Last week was relatively quiet on the economic update front, with only two major data releases. This figures to be a much busier week, with a focus on consumers and housing.
Last week’s news
Last week got off to a rocky start, with a disappointing result from July’s ISM Nonmanufacturing index. This survey, which measures business confidence for the service sector of the economy, fell from 55.1 in June to 53.7 in July, against expectations for a modest increase. This decline brought the index to its lowest level since August 2016, as even the service side of the economy is feeling pressure from a slowdown in global trade amid the ongoing trade wars. This is a diffusion index, where values above 50 indicate expansion. So, business owners still expect to see growth, but the slowdown in confidence should be monitored.
On Friday, July’s Producer Price Index was released. Producer inflation rose by the expected 0.2 percent during the month, keeping year-over-year inflation flat at 1.7 percent. Interestingly, core inflation, which strips out the effect of volatile food and energy prices, decreased by 0.1 percent during the month. This was the first decline in core producer prices in two years, and it brought year-over-year growth for core producer inflation down to 2.1 percent.
What to look forward to
This week will begin with Tuesday’s release of the Consumer Price Index for July. Consumer prices are expected to show 0.3 percent growth for the month, which should bring year-over-year inflation up to 1.7 percent. As was the case with producer prices, the core measure of consumer inflation is expected to show 2.1 percent year-over-year growth, which is broadly in line with the Fed’s stated 2 percent inflation target.
On Thursday, July’s retail sales report will be released. It is expected to show solid 0.3 percent monthly growth. Strong consumer spending was a major driver for second-quarter GDP growth, so continued strength to start the third quarter would be a positive sign for overall growth.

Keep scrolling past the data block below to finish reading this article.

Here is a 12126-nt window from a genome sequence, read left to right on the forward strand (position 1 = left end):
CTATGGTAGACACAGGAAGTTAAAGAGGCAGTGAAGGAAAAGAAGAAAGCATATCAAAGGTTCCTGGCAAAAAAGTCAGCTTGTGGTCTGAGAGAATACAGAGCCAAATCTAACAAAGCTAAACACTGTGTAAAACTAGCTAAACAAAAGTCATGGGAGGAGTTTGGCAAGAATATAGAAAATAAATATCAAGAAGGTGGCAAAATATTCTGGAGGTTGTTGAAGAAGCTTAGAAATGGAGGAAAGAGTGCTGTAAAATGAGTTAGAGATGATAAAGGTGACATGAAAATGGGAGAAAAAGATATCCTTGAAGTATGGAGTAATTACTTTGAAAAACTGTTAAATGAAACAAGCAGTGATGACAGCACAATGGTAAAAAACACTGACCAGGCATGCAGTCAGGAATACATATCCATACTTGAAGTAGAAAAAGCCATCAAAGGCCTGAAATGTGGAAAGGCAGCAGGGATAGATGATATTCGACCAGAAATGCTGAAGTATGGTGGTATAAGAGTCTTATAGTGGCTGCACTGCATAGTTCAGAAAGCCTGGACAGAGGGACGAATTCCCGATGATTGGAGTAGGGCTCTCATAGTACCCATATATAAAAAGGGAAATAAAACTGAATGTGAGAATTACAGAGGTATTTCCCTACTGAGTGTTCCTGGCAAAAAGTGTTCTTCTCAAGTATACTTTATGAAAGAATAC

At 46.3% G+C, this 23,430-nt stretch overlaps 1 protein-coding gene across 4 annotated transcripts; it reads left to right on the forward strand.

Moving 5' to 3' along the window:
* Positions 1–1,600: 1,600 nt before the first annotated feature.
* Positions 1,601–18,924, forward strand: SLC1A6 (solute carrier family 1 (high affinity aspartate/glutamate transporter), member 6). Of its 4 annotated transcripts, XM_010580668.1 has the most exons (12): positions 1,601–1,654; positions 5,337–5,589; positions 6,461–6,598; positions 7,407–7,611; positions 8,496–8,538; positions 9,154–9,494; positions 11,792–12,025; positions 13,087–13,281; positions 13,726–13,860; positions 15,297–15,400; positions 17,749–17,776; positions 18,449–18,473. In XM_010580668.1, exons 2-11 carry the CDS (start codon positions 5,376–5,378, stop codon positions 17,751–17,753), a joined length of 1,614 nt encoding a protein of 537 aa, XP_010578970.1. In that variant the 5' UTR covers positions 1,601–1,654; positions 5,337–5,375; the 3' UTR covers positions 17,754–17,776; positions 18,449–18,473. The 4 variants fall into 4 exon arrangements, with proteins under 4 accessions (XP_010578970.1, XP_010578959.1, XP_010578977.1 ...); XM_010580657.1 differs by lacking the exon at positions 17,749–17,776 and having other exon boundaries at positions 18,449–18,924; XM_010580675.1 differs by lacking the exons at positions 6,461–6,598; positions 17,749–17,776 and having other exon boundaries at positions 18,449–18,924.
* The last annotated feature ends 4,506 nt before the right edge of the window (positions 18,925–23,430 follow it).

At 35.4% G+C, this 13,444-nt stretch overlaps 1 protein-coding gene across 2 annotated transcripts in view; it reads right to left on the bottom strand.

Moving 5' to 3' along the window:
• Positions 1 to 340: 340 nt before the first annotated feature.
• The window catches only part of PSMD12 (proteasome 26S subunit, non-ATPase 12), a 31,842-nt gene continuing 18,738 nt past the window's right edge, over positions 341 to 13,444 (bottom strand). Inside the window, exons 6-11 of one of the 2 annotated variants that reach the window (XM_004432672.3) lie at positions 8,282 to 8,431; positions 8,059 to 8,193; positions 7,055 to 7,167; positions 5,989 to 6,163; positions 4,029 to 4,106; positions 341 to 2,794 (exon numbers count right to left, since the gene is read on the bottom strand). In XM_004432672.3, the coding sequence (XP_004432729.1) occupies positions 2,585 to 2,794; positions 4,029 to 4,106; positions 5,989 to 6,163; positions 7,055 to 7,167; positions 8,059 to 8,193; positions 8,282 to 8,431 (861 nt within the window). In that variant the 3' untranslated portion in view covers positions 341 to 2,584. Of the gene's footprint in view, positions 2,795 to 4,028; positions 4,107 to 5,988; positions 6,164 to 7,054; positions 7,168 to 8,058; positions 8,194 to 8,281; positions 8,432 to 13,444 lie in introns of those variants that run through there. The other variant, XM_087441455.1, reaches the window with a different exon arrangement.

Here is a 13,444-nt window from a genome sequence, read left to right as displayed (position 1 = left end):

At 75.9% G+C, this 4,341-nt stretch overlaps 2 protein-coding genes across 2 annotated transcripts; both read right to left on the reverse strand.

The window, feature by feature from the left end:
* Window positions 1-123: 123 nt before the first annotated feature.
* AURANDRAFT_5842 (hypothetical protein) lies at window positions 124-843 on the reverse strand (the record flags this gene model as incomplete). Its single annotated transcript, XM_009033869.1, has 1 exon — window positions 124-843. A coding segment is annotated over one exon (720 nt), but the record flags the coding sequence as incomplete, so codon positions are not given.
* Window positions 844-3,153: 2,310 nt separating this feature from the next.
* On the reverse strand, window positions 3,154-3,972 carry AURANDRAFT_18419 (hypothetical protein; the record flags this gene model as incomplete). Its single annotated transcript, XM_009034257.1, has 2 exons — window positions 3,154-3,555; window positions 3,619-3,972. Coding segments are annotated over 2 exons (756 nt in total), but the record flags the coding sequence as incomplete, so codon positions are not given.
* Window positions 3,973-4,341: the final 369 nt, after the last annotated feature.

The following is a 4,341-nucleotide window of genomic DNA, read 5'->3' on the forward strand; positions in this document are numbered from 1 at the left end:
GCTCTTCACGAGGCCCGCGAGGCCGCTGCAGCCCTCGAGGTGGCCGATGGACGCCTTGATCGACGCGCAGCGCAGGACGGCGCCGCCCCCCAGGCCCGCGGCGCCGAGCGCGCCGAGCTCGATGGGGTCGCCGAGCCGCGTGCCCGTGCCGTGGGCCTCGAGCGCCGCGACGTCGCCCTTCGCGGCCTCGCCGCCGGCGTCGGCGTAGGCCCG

Also on Thursday, July’s industrial production report is set to be released. Economists expect production to increase by 0.1 percent on a month-over-month basis, which would be a step up from June’s flat result.
Additionally on Thursday, we’ll see the release of the August National Association of Home Builders Housing Market Index, which is a gauge of home builder sentiment. Home builder confidence is expected to increase slightly, from 65 in July to 66 in August. Confidence rose in July following a surprise decline in June, so another increase in August would be welcome.
On Friday, we’ll see if improved home builder confidence in July translated to more home building, as July’s housing starts and building permits are both set to be released. Both measures of new home building activity are expected to show modest growth in July following declines in June.
Finally, we’ll finish off the week with Friday’s release of the University of Michigan consumer sentiment survey. It is expected to decline from 98.4 in July to 97.4 in August. Stock market turbulence often weighs on consumer comfort, so we shouldn’t be surprised that economists expect the recent market volatility to affect consumer confidence. Despite the projected decline, we’re still well above levels seen in January and February. As such, there is nothing yet to worry about.
That’s it for this week—thanks for reading!